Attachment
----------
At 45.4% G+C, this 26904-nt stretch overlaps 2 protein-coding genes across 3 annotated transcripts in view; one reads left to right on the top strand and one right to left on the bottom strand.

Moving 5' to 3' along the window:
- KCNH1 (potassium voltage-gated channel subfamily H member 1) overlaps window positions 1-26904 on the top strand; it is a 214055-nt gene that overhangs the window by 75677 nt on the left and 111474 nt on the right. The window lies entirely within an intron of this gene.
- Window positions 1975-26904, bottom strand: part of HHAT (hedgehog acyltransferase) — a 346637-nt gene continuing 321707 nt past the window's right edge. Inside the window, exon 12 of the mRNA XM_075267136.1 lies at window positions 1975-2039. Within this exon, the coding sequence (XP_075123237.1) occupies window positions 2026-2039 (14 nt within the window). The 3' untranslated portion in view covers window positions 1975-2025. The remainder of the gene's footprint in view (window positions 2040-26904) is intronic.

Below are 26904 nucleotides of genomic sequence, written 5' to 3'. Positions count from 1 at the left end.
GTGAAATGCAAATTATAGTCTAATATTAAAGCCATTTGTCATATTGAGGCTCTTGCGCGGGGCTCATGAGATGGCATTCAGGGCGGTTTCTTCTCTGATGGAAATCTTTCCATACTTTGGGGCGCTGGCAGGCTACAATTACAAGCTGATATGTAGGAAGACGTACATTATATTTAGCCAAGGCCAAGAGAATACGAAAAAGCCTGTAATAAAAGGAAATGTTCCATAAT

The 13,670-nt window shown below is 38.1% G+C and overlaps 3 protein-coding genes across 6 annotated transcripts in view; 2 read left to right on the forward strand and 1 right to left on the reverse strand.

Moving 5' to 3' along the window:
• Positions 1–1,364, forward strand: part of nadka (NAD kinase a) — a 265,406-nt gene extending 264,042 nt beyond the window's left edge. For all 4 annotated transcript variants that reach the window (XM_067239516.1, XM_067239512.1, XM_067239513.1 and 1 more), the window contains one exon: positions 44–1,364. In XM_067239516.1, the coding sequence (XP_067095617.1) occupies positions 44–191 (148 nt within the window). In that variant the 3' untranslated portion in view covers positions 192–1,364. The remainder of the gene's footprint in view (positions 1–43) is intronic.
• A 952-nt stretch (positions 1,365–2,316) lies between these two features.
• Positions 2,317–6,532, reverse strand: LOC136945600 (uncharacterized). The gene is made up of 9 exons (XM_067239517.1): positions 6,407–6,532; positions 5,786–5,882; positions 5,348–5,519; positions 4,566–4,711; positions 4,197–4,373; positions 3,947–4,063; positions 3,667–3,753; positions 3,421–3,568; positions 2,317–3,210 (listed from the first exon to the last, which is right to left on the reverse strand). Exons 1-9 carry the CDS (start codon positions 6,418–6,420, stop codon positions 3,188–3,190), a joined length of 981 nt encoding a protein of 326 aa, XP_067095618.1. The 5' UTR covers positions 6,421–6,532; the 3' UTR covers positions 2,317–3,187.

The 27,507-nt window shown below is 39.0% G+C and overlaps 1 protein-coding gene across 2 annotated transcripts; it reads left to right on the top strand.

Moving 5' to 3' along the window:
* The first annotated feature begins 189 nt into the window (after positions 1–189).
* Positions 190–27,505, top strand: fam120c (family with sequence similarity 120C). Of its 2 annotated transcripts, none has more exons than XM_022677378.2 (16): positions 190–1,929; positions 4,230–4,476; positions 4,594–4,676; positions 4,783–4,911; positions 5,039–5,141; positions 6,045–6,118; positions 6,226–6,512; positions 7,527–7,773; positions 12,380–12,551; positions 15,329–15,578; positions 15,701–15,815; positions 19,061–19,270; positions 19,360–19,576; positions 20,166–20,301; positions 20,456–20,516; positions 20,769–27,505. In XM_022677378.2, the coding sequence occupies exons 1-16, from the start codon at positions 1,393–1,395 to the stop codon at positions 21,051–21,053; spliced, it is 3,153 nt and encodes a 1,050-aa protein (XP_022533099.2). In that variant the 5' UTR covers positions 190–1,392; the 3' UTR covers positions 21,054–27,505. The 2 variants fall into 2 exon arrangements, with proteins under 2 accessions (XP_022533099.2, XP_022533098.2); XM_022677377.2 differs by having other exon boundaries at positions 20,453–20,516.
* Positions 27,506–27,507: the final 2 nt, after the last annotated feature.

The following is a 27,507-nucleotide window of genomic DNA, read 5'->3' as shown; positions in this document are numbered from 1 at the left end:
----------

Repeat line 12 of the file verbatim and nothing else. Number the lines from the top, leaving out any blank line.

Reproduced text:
The 27,507-nt window shown below is 39.0% G+C and overlaps 1 protein-coding gene across 2 annotated transcripts; it reads left to right on the top strand.